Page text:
Order allow,deny Deny from all Order allow,deny Deny from all Order allow,deny Deny from all Order allow,deny Deny from all MTE 7203- Radar System Engineering & Design | Makerere University

Course Description:

This course discusses the fundamental principles behing the design and operation of Radar systems for different applications. It is intended to make the student understand the principles of Radar and its use in military and civilian environment and give them them familiarity with navigational aids available for navigation of aircrafts and ships.


  1. To derive and discuss the Range equation and the nature of detection.
  2. To apply doppler principle to radars and hence detect moving targets, cluster, also to understand tracking radars
  3. To refresh principles of antennas and propagation as related to radars, also study of transmitters and receivers.

Detailed Course Content:

  1. THE NATURE OF RADAR: Introduction ; The Radar Equation; Radar Block Diagram and Operation; Radar Frequencies; History of Radar Development; Applications of Radar
  2. THE RADAR EQUATION: Prediction of Range Performance; Minimum Detectable Signal; Receiver Noise; Probability-density Functions; Signal-to-noise Ratio; Integration of Radar Pulses; Radar Cross Section of Targets;  Cross-section Fluctuations; Transmitter Power; Pulse Repetition Frequency and Range Ambiguities; Antenna Parameters; System Losses; Propagation Effects
  3. CW AND FREQUENCY-MODULATED RADAR: The Doppler Effect; CW Radar; Frequency-modulated CW Radar; Airborne Doppler Navigation; Multiple-frequency CW Radar
  4. MTI AND PULSE-DOPPLER RADAR: Moving-target-indication (MTI) Radar; Delay Lines and Cancelers; Subclutter Visibility; MTI Using Range Gates and Filters; Pulse-doppler Radar; Noncoherent MTI; MTI from a Moving Platform—AMTI; Fluctuations Caused by Platform Motion; Effect of Sidelobes on Pulse-doppler AMTI Radar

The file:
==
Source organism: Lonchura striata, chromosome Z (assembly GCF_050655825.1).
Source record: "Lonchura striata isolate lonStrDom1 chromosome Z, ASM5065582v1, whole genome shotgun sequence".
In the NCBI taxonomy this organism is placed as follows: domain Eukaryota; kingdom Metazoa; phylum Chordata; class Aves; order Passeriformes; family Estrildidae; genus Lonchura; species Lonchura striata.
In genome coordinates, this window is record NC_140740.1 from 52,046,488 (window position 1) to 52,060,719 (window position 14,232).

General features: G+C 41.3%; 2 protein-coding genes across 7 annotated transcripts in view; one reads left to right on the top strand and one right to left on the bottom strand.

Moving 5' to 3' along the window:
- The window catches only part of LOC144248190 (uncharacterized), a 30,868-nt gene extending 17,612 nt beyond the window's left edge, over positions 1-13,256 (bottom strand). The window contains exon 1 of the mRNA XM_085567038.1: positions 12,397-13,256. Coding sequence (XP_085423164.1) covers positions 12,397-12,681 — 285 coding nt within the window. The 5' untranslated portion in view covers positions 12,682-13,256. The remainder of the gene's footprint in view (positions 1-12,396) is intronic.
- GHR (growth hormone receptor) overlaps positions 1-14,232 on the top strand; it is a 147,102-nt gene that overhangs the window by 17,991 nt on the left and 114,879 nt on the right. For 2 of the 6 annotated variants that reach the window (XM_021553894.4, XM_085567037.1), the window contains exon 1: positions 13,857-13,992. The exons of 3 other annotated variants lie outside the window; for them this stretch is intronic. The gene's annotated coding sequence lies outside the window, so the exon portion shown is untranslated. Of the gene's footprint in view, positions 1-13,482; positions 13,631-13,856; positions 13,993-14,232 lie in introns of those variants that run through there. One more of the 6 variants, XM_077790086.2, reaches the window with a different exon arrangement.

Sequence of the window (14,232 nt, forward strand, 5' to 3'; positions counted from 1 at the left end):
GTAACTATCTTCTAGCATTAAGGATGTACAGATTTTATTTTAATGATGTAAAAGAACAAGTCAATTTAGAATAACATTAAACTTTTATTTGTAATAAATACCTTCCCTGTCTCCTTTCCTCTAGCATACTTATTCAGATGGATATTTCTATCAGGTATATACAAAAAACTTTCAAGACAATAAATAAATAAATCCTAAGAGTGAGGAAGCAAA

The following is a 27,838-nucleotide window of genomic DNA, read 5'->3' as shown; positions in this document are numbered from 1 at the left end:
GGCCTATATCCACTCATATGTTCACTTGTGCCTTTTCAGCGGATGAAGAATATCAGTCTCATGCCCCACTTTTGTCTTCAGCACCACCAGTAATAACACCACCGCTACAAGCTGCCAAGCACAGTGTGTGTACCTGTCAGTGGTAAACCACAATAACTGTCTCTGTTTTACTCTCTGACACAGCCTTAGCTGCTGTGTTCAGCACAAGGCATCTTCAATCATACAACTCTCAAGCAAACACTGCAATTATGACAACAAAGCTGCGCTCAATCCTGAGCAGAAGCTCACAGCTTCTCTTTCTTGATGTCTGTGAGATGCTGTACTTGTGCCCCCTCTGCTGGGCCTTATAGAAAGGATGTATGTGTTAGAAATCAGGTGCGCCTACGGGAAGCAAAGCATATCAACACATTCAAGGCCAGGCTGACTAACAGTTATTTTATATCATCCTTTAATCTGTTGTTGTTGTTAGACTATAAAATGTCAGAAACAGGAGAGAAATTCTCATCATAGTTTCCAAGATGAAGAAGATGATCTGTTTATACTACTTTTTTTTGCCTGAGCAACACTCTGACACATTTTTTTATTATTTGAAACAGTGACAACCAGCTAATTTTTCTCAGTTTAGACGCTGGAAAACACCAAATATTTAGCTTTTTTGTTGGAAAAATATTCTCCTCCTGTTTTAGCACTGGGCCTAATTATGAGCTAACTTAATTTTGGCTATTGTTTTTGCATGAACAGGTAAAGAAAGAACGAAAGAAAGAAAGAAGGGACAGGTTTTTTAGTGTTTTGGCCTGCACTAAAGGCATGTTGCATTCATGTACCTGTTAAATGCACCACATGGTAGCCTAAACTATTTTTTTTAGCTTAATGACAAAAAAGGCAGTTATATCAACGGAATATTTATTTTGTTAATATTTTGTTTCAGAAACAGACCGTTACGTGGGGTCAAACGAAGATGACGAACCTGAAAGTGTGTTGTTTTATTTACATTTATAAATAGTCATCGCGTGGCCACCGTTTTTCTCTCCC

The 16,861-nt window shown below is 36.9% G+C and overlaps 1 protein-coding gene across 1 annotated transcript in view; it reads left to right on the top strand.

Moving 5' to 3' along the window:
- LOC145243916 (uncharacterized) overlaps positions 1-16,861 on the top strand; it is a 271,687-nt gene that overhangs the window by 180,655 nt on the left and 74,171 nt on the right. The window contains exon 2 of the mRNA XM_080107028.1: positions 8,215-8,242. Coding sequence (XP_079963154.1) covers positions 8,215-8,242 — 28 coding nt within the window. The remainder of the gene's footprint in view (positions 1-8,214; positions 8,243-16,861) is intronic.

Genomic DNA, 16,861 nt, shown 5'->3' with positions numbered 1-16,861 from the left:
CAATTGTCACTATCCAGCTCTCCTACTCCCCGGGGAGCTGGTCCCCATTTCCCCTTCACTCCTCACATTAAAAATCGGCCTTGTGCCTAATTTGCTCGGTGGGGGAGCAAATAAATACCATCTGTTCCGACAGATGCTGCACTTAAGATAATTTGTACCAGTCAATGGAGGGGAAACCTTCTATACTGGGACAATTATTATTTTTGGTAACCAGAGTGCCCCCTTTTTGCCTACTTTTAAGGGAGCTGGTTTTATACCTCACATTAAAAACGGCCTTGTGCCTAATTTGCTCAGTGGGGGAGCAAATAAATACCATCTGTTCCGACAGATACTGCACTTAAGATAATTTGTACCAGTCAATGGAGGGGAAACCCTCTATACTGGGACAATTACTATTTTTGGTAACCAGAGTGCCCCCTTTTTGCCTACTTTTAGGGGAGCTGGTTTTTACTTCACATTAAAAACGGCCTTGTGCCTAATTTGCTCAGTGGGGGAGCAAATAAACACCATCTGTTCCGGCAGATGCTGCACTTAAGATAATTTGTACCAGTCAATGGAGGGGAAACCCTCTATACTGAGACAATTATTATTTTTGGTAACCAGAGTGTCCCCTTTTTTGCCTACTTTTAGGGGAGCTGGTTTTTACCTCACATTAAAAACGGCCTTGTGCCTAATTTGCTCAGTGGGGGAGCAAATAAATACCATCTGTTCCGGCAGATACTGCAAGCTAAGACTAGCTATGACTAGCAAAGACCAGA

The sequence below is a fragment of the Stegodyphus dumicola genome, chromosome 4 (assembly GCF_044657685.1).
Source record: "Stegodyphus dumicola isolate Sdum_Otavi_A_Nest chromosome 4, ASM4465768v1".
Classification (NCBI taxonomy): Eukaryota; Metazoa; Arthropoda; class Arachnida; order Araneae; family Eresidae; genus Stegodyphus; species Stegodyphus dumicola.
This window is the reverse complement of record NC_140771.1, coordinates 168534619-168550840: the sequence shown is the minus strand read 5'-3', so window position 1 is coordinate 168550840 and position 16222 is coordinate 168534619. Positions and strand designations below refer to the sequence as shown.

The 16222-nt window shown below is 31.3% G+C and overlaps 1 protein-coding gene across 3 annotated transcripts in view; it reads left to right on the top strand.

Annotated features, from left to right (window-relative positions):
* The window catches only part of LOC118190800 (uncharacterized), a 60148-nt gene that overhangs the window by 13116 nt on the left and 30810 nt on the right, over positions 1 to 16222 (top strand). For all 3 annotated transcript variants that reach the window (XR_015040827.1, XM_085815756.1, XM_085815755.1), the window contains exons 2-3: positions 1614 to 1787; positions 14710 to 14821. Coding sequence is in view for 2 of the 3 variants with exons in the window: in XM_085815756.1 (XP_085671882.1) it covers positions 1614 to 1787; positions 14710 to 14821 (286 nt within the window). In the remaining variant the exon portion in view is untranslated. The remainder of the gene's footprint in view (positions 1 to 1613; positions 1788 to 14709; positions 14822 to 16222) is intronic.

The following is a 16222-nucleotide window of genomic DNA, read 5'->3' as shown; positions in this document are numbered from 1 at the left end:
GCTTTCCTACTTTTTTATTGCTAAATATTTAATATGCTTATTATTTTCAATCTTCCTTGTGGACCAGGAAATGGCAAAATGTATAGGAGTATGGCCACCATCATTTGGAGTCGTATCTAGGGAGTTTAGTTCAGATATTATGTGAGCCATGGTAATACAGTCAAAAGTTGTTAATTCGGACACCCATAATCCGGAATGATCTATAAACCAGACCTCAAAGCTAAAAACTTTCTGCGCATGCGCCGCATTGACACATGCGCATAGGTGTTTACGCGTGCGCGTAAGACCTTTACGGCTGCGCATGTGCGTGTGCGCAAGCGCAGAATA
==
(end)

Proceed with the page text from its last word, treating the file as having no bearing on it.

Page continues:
5. TRACKING RADAR: Tracking with Radar; Sequential Lobing; Conical Scan; Simultaneous Lobing or Monopulse; Target-reflection Characteristics and Angular Accuracy; Tracking in Range; Tracking in Doppler; Acquisition; Examples of Tracking Radars; Comparison of Trackers
  6. RADAR TRANSMITTERS : Magnetron Oscillator ; Klystron Amplifier ; Traveling-wave-tube Amplifier ; Amplitron and Stabilitron ; Grid-controlled Tubes ; Comparison of Tubes ; Modulators
  7. ANTENNAS : Antenna Parameters ; Antenna Radiation Pattern and Aperture Distribution ; Parabolic-reflector Antennas ; Scanning-feed Reflector Antennas ; Cassegrain Antenna ; Lens Antennas ; Array Antennas ; Pattern Synthesis ; Cosecant-squared Antenna Pattern ; Effect of Broadband Signals on Antenna Patterns ; Effect of Errors on Radiation Patterns ; Radomes ; Focused Antennas
  8. RECEIVERS: The Radar Receiver ; Superheterodyne Receiver ; Receiver Noise ; Noise Figure ; Effective Noise Temperature ; Environmental Noise ; RF Amplifiers ; Crystal Mixers ; IF Amplifiers ; Displays ; Duplexers
  9. PROPAGATION OF RADAR WAVES : Propagation over a Plane Earth ; The Round Earth ; Refraction ; Anomalous Propagation ; Low-altitude Coverage ; Radar Diffraction Screen ; Attenuation by Atmospheric Gases ; Microwave-radiation Hazards
  10. SYSTEMS ENGINEERING AND DESIGN : Systems Engineering ;  Radar Parameter Selection ; Example—Aircraft-surveillance Radar ASDE ; Airborne Weather-avoidance Radar ;  Bistatic Radar ; Radar Beacons

Teaching and Learning Pattern

The teaching of students will be conducted through lectures, tutorials, short classroom exercises, case studies, group discussions among the students and projects aimed at solving real life problems. The lecture material will be availed to the students in advance to enable them have prior reading. Solving real life problems in each theme or a number of topics will enhance the students’ understanding of the problem based learning techniques.

 Assessment method

Assessment will be done through coursework which will include assignments, class room and take home tests, project work and presentations and a written examination. Course work will carry a total of 40% and written examination carries 60%. Coursework marks will be divided into; Assignments 5%, Tests 10% and Practical/project Work 25%.


[1]      David K. Barton, “Modern Radar System Analysis”, Artech House, Inc., Norwood, MA, 1988

[2]      G.W. Stimson, “Introduction to Airborne Radar” 2nd edition, SciTech, 1998

[3]       Merrill I.Skolnik, Introduction to Radar Systems, 3rd edition

[4]      Peyton Z. Peebles:, “Radar Principles”, Johnwiley, 2004

[5]      J.C Toomay, ” Principles of Radar”, 2nd Edition –PHI, 2004

Attachment Name Attachment Type

MTE 7203- Radar System Engineering & Design